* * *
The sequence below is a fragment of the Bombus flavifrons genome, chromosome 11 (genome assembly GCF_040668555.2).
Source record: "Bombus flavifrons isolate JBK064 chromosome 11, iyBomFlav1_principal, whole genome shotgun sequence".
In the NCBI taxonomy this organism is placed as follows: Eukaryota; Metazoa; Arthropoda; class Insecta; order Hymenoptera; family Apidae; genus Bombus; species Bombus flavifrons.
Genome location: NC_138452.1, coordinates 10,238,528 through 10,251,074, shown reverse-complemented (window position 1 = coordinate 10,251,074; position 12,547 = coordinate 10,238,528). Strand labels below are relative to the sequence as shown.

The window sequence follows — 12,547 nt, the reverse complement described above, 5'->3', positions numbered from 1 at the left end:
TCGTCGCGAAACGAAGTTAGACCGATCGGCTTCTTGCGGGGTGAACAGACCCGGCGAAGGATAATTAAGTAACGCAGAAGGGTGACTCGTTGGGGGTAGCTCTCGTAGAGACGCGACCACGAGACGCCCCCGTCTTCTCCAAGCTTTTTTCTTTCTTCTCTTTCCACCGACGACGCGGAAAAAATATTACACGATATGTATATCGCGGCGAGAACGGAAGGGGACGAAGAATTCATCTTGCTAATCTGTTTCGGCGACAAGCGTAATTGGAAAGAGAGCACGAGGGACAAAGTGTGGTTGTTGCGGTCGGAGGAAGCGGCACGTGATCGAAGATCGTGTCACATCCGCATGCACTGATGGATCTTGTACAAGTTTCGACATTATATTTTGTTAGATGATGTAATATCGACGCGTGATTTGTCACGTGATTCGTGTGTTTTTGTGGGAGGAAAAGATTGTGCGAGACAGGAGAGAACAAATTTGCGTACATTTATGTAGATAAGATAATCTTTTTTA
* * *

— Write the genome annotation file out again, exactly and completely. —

The sequence below is a fragment of the Bombus flavifrons genome, chromosome 11 (genome assembly GCF_040668555.2).
Source record: "Bombus flavifrons isolate JBK064 chromosome 11, iyBomFlav1_principal, whole genome shotgun sequence".
In the NCBI taxonomy this organism is placed as follows: Eukaryota; Metazoa; Arthropoda; class Insecta; order Hymenoptera; family Apidae; genus Bombus; species Bombus flavifrons.
Genome location: NC_138452.1, coordinates 10,238,528 through 10,251,074, shown reverse-complemented (window position 1 = coordinate 10,251,074; position 12,547 = coordinate 10,238,528). Strand labels below are relative to the sequence as shown.

The window sequence follows — 12,547 nt, the reverse complement described above, 5'->3', positions numbered from 1 at the left end:
TCGTCGCGAAACGAAGTTAGACCGATCGGCTTCTTGCGGGGTGAACAGACCCGGCGAAGGATAATTAAGTAACGCAGAAGGGTGACTCGTTGGGGGTAGCTCTCGTAGAGACGCGACCACGAGACGCCCCCGTCTTCTCCAAGCTTTTTTCTTTCTTCTCTTTCCACCGACGACGCGGAAAAAATATTACACGATATGTATATCGCGGCGAGAACGGAAGGGGACGAAGAATTCATCTTGCTAATCTGTTTCGGCGACAAGCGTAATTGGAAAGAGAGCACGAGGGACAAAGTGTGGTTGTTGCGGTCGGAGGAAGCGGCACGTGATCGAAGATCGTGTCACATCCGCATGCACTGATGGATCTTGTACAAGTTTCGACATTATATTTTGTTAGATGATGTAATATCGACGCGTGATTTGTCACGTGATTCGTGTGTTTTTGTGGGAGGAAAAGATTGTGCGAGACAGGAGAGAACAAATTTGCGTACATTTATGTAGATAAGATAATCTTTTTTA